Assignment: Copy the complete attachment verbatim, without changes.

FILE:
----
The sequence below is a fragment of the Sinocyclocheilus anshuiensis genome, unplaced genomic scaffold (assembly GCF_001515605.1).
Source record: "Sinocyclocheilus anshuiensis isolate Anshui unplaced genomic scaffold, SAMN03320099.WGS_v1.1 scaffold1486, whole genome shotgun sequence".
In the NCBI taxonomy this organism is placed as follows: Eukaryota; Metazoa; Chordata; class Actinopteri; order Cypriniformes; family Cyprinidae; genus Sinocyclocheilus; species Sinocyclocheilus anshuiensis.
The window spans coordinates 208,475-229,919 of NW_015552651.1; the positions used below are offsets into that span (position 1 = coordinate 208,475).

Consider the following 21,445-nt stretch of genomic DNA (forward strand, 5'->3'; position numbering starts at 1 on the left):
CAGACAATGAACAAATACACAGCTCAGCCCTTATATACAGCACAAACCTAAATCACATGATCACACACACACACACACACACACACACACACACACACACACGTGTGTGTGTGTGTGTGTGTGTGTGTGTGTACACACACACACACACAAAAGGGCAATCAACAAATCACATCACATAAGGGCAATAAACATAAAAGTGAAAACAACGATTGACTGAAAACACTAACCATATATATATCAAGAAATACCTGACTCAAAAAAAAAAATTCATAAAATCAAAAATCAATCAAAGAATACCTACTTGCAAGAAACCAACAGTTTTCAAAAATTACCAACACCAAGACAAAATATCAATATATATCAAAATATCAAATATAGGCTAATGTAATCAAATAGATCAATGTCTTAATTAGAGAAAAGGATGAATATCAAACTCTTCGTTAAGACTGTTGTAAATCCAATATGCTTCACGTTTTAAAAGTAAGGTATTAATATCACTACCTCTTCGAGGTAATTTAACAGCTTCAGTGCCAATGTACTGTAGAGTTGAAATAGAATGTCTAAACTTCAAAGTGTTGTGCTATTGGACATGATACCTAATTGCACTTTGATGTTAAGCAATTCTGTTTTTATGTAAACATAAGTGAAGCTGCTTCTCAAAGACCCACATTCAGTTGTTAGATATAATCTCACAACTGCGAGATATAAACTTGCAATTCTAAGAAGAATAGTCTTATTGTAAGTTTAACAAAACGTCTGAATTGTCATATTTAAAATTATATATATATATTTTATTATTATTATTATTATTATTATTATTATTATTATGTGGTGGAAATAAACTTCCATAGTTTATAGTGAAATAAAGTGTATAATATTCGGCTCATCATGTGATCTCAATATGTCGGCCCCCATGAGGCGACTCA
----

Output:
The sequence below is a fragment of the Sinocyclocheilus anshuiensis genome, unplaced genomic scaffold (assembly GCF_001515605.1).
Source record: "Sinocyclocheilus anshuiensis isolate Anshui unplaced genomic scaffold, SAMN03320099.WGS_v1.1 scaffold1486, whole genome shotgun sequence".
In the NCBI taxonomy this organism is placed as follows: Eukaryota; Metazoa; Chordata; class Actinopteri; order Cypriniformes; family Cyprinidae; genus Sinocyclocheilus; species Sinocyclocheilus anshuiensis.
The window spans coordinates 208,475-229,919 of NW_015552651.1; the positions used below are offsets into that span (position 1 = coordinate 208,475).

Consider the following 21,445-nt stretch of genomic DNA (forward strand, 5'->3'; position numbering starts at 1 on the left):
CAGACAATGAACAAATACACAGCTCAGCCCTTATATACAGCACAAACCTAAATCACATGATCACACACACACACACACACACACACACACACACACACACACGTGTGTGTGTGTGTGTGTGTGTGTGTGTGTACACACACACACACACAAAAGGGCAATCAACAAATCACATCACATAAGGGCAATAAACATAAAAGTGAAAACAACGATTGACTGAAAACACTAACCATATATATATCAAGAAATACCTGACTCAAAAAAAAAAATTCATAAAATCAAAAATCAATCAAAGAATACCTACTTGCAAGAAACCAACAGTTTTCAAAAATTACCAACACCAAGACAAAATATCAATATATATCAAAATATCAAATATAGGCTAATGTAATCAAATAGATCAATGTCTTAATTAGAGAAAAGGATGAATATCAAACTCTTCGTTAAGACTGTTGTAAATCCAATATGCTTCACGTTTTAAAAGTAAGGTATTAATATCACTACCTCTTCGAGGTAATTTAACAGCTTCAGTGCCAATGTACTGTAGAGTTGAAATAGAATGTCTAAACTTCAAAGTGTTGTGCTATTGGACATGATACCTAATTGCACTTTGATGTTAAGCAATTCTGTTTTTATGTAAACATAAGTGAAGCTGCTTCTCAAAGACCCACATTCAGTTGTTAGATATAATCTCACAACTGCGAGATATAAACTTGCAATTCTAAGAAGAATAGTCTTATTGTAAGTTTAACAAAACGTCTGAATTGTCATATTTAAAATTATATATATATATTTTATTATTATTATTATTATTATTATTATTATTATTATGTGGTGGAAATAAACTTCCATAGTTTATAGTGAAATAAAGTGTATAATATTCGGCTCATCATGTGATCTCAATATGTCGGCCCCCATGAGGCGACTCA